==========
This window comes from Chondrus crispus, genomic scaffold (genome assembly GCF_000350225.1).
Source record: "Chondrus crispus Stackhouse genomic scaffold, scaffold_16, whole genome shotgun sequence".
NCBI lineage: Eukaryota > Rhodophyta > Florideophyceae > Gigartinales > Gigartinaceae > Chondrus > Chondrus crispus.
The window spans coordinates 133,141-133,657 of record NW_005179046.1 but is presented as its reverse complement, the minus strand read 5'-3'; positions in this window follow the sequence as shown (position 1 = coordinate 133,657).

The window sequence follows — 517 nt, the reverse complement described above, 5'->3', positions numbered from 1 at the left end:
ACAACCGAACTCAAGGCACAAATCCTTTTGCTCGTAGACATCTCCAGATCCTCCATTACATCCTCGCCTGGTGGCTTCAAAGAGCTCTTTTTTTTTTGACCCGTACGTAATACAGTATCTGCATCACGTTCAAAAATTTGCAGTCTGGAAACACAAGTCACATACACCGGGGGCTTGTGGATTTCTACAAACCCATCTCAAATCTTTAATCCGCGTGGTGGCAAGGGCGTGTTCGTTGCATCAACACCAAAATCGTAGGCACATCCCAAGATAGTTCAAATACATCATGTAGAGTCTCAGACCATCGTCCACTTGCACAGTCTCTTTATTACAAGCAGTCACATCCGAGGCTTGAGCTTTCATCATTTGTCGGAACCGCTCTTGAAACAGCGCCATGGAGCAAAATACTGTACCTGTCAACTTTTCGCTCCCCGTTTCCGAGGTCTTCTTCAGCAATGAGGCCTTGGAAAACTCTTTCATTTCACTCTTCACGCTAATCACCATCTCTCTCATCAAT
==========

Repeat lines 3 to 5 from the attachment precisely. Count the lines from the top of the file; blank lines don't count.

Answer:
NCBI lineage: Eukaryota > Rhodophyta > Florideophyceae > Gigartinales > Gigartinaceae > Chondrus > Chondrus crispus.
The window spans coordinates 133,141-133,657 of record NW_005179046.1 but is presented as its reverse complement, the minus strand read 5'-3'; positions in this window follow the sequence as shown (position 1 = coordinate 133,657).

The window sequence follows — 517 nt, the reverse complement described above, 5'->3', positions numbered from 1 at the left end: